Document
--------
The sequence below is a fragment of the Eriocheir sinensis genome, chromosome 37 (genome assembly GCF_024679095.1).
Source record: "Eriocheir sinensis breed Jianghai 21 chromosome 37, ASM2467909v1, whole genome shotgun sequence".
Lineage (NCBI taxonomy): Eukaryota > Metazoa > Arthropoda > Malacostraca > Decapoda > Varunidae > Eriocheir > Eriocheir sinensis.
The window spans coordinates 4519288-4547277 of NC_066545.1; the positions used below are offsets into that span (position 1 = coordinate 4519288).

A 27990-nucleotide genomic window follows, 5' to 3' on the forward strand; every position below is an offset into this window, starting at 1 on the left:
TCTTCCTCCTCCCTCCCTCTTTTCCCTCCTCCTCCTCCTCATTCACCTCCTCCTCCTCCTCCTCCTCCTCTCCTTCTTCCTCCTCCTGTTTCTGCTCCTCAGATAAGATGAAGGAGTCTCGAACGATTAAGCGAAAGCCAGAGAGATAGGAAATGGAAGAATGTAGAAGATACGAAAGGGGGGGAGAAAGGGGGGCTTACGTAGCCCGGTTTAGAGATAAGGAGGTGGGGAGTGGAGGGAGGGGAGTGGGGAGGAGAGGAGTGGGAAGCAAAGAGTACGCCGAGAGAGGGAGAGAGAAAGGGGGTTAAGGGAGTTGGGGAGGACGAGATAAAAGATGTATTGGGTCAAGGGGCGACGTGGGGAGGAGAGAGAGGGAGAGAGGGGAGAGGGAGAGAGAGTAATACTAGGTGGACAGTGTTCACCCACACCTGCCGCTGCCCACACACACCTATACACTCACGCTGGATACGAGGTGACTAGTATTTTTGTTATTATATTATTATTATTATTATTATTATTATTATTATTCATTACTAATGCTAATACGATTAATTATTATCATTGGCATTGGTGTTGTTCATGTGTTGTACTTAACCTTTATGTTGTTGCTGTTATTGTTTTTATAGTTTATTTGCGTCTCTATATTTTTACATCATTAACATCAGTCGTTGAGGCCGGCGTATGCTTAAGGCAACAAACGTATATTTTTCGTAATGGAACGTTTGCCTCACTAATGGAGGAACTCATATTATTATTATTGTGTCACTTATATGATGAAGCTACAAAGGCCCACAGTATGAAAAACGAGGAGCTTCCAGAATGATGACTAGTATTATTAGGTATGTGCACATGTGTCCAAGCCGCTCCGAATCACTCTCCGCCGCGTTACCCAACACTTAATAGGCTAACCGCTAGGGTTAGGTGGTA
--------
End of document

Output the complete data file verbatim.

The sequence below is a fragment of the Eriocheir sinensis genome, chromosome 37 (genome assembly GCF_024679095.1).
Source record: "Eriocheir sinensis breed Jianghai 21 chromosome 37, ASM2467909v1, whole genome shotgun sequence".
Lineage (NCBI taxonomy): Eukaryota > Metazoa > Arthropoda > Malacostraca > Decapoda > Varunidae > Eriocheir > Eriocheir sinensis.
The window spans coordinates 4519288-4547277 of NC_066545.1; the positions used below are offsets into that span (position 1 = coordinate 4519288).

A 27990-nucleotide genomic window follows, 5' to 3' on the forward strand; every position below is an offset into this window, starting at 1 on the left:
TCTTCCTCCTCCCTCCCTCTTTTCCCTCCTCCTCCTCCTCATTCACCTCCTCCTCCTCCTCCTCCTCCTCTCCTTCTTCCTCCTCCTGTTTCTGCTCCTCAGATAAGATGAAGGAGTCTCGAACGATTAAGCGAAAGCCAGAGAGATAGGAAATGGAAGAATGTAGAAGATACGAAAGGGGGGGAGAAAGGGGGGCTTACGTAGCCCGGTTTAGAGATAAGGAGGTGGGGAGTGGAGGGAGGGGAGTGGGGAGGAGAGGAGTGGGAAGCAAAGAGTACGCCGAGAGAGGGAGAGAGAAAGGGGGTTAAGGGAGTTGGGGAGGACGAGATAAAAGATGTATTGGGTCAAGGGGCGACGTGGGGAGGAGAGAGAGGGAGAGAGGGGAGAGGGAGAGAGAGTAATACTAGGTGGACAGTGTTCACCCACACCTGCCGCTGCCCACACACACCTATACACTCACGCTGGATACGAGGTGACTAGTATTTTTGTTATTATATTATTATTATTATTATTATTATTATTATTATTCATTACTAATGCTAATACGATTAATTATTATCATTGGCATTGGTGTTGTTCATGTGTTGTACTTAACCTTTATGTTGTTGCTGTTATTGTTTTTATAGTTTATTTGCGTCTCTATATTTTTACATCATTAACATCAGTCGTTGAGGCCGGCGTATGCTTAAGGCAACAAACGTATATTTTTCGTAATGGAACGTTTGCCTCACTAATGGAGGAACTCATATTATTATTATTGTGTCACTTATATGATGAAGCTACAAAGGCCCACAGTATGAAAAACGAGGAGCTTCCAGAATGATGACTAGTATTATTAGGTATGTGCACATGTGTCCAAGCCGCTCCGAATCACTCTCCGCCGCGTTACCCAACACTTAATAGGCTAACCGCTAGGGTTAGGTGGTA